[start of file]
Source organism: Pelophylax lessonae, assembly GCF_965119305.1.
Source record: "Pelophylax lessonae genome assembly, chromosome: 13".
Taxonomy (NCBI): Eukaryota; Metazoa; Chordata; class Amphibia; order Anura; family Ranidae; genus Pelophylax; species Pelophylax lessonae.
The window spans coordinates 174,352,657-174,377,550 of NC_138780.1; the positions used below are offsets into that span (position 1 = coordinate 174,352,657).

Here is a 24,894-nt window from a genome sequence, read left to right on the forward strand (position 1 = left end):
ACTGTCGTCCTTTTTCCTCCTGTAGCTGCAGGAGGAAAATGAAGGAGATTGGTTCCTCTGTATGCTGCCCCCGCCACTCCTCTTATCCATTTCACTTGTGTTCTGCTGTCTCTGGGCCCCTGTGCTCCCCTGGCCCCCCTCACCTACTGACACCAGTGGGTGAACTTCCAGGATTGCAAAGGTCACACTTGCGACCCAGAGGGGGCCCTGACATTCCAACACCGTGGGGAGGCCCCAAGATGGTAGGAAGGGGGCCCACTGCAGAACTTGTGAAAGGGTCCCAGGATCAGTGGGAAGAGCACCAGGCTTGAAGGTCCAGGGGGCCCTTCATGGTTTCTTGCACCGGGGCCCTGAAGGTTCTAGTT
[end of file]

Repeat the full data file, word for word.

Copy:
Source organism: Pelophylax lessonae, assembly GCF_965119305.1.
Source record: "Pelophylax lessonae genome assembly, chromosome: 13".
Taxonomy (NCBI): Eukaryota; Metazoa; Chordata; class Amphibia; order Anura; family Ranidae; genus Pelophylax; species Pelophylax lessonae.
The window spans coordinates 174,352,657-174,377,550 of NC_138780.1; the positions used below are offsets into that span (position 1 = coordinate 174,352,657).

Here is a 24,894-nt window from a genome sequence, read left to right on the forward strand (position 1 = left end):
ACTGTCGTCCTTTTTCCTCCTGTAGCTGCAGGAGGAAAATGAAGGAGATTGGTTCCTCTGTATGCTGCCCCCGCCACTCCTCTTATCCATTTCACTTGTGTTCTGCTGTCTCTGGGCCCCTGTGCTCCCCTGGCCCCCCTCACCTACTGACACCAGTGGGTGAACTTCCAGGATTGCAAAGGTCACACTTGCGACCCAGAGGGGGCCCTGACATTCCAACACCGTGGGGAGGCCCCAAGATGGTAGGAAGGGGGCCCACTGCAGAACTTGTGAAAGGGTCCCAGGATCAGTGGGAAGAGCACCAGGCTTGAAGGTCCAGGGGGCCCTTCATGGTTTCTTGCACCGGGGCCCTGAAGGTTCTAGTT